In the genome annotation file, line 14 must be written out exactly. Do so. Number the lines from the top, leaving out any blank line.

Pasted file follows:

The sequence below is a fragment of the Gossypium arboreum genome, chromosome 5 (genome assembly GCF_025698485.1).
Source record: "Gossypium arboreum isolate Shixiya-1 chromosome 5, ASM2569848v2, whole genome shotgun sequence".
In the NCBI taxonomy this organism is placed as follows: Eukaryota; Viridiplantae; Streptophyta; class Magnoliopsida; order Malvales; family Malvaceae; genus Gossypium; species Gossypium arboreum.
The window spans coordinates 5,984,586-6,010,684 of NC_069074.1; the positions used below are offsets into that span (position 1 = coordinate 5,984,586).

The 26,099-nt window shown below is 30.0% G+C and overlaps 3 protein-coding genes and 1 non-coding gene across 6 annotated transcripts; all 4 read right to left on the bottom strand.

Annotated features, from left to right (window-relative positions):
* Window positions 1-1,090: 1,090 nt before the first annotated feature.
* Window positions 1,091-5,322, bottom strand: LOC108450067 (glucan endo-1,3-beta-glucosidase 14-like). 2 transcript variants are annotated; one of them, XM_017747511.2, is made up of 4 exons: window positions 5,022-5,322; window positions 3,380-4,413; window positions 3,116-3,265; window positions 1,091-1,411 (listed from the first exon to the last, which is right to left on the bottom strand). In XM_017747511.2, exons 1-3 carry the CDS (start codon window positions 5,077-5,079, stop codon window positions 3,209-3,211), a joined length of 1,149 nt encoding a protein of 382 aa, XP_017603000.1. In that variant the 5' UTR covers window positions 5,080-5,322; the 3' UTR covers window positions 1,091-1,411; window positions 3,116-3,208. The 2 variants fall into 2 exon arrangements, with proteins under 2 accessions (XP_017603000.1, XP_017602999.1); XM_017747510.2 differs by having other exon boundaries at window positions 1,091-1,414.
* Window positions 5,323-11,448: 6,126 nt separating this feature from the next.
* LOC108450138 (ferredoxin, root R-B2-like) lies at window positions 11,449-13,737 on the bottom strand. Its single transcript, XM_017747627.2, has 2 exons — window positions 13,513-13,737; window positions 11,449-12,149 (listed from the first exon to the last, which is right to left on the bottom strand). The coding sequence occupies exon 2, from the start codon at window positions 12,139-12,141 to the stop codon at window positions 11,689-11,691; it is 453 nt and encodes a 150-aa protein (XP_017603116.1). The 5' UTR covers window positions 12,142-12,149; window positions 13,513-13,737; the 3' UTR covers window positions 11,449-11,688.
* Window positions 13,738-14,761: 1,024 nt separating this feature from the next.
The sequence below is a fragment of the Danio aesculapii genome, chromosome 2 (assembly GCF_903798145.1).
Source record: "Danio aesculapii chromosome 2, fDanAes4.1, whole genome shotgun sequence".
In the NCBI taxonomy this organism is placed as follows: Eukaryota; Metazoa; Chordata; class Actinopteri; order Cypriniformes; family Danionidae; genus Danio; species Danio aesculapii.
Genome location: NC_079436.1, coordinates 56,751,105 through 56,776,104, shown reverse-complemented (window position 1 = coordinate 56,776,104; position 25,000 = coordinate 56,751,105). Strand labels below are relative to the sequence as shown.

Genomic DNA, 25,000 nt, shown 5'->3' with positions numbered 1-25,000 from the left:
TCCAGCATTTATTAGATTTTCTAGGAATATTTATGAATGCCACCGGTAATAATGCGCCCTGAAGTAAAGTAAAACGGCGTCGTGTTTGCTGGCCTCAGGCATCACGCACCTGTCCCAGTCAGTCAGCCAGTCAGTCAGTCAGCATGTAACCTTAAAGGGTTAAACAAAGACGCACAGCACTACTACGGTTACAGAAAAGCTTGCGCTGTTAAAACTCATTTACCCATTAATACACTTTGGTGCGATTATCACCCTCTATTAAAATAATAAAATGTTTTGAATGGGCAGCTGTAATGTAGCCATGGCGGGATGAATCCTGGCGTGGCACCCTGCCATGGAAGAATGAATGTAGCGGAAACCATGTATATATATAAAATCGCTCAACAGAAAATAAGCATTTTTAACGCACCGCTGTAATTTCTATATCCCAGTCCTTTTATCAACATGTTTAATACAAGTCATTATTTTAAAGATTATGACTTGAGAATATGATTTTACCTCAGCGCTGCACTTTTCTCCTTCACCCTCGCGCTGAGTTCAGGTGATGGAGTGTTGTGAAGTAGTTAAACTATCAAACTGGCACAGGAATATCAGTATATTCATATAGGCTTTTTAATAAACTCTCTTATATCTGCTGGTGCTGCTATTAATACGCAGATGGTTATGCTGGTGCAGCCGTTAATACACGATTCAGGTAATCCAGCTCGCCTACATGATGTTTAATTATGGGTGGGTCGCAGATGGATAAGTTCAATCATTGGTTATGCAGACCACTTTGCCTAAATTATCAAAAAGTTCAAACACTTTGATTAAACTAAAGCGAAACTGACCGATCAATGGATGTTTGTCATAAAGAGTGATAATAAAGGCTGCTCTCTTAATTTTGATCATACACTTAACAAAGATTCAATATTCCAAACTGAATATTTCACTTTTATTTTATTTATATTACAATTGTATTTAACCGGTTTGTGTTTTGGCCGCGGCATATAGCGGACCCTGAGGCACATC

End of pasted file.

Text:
In the NCBI taxonomy this organism is placed as follows: Eukaryota; Metazoa; Chordata; class Actinopteri; order Cypriniformes; family Danionidae; genus Danio; species Danio aesculapii.